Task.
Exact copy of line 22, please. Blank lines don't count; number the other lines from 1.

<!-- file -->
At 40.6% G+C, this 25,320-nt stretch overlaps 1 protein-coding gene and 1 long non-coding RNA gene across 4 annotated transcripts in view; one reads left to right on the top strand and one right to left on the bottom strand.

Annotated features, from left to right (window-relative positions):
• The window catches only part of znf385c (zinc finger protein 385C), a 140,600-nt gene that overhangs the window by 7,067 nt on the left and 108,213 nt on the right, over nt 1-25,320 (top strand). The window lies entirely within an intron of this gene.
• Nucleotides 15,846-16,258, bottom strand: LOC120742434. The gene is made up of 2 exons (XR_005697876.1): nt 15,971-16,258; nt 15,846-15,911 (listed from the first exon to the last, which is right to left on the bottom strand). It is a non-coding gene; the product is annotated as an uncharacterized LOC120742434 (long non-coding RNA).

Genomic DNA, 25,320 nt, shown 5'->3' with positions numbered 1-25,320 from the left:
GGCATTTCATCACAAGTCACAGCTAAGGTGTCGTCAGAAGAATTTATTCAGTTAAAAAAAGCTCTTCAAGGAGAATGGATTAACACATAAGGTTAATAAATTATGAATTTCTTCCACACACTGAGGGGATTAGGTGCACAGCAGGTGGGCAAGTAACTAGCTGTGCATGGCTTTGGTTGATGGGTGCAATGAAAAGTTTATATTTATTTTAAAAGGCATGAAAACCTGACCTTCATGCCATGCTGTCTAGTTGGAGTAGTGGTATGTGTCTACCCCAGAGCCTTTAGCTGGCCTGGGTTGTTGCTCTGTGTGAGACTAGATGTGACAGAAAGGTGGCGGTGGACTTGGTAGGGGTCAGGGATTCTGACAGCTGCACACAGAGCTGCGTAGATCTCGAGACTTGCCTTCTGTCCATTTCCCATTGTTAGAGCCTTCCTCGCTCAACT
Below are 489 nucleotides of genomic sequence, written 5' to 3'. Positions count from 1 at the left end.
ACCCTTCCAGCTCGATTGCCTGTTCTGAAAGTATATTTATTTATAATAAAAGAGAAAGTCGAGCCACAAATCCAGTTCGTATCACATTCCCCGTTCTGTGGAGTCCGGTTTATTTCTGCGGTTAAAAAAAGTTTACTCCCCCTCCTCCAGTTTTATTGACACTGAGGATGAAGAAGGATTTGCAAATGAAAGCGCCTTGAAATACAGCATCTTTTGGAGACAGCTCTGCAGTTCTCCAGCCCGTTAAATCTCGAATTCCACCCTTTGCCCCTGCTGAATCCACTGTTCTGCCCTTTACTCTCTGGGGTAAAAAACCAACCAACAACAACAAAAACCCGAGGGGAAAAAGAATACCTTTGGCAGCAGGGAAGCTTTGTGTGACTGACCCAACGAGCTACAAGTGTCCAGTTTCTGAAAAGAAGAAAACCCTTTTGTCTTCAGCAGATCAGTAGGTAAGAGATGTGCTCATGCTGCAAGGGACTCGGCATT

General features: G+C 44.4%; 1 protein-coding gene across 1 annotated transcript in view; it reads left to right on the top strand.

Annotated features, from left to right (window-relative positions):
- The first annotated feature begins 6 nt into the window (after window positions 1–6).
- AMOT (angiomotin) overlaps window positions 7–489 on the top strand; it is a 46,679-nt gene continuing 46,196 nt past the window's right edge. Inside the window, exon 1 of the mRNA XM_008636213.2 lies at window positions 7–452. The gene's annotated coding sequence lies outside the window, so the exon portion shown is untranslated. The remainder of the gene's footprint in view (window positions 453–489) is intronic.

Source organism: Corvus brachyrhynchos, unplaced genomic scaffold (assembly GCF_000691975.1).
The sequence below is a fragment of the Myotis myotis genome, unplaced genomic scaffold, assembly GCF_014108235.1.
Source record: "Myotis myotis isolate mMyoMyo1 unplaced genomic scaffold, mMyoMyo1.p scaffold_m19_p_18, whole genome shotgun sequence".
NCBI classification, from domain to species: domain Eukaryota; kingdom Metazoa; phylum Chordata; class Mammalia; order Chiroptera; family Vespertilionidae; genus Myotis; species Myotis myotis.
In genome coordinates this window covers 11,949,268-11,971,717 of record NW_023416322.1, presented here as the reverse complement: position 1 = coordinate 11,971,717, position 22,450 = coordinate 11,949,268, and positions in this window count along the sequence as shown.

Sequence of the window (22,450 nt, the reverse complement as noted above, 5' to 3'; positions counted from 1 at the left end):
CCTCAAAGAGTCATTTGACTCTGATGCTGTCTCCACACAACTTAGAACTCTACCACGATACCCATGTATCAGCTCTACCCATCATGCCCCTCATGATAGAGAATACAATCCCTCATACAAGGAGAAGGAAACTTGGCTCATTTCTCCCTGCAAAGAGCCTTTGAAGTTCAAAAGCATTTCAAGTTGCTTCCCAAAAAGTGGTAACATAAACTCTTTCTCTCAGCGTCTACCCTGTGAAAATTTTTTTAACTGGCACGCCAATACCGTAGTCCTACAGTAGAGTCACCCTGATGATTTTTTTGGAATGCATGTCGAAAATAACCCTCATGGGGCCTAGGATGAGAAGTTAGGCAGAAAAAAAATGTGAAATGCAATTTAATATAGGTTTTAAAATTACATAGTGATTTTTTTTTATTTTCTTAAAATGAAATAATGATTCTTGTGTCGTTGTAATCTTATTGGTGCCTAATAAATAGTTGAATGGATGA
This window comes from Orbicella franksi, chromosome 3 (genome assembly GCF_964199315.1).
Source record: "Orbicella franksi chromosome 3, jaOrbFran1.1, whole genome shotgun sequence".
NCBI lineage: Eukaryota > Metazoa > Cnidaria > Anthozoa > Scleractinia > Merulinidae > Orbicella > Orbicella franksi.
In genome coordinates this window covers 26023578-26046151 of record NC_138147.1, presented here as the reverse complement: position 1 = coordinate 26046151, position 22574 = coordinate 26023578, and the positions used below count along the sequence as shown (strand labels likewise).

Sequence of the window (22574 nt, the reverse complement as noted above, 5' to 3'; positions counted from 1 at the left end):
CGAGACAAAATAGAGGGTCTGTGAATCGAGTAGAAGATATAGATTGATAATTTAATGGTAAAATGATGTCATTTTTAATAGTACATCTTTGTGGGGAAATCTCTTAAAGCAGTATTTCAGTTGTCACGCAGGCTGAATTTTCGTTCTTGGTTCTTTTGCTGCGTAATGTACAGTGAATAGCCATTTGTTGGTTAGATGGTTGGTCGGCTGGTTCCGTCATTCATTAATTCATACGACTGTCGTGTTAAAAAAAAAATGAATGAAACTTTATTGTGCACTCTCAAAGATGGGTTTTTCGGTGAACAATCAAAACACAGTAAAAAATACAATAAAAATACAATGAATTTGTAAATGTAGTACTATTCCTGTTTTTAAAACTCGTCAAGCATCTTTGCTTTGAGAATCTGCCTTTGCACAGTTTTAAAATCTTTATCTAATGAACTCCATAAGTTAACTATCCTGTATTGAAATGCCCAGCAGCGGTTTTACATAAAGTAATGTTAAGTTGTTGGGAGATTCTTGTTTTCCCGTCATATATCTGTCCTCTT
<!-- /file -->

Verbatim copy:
NCBI lineage: Eukaryota > Metazoa > Cnidaria > Anthozoa > Scleractinia > Merulinidae > Orbicella > Orbicella franksi.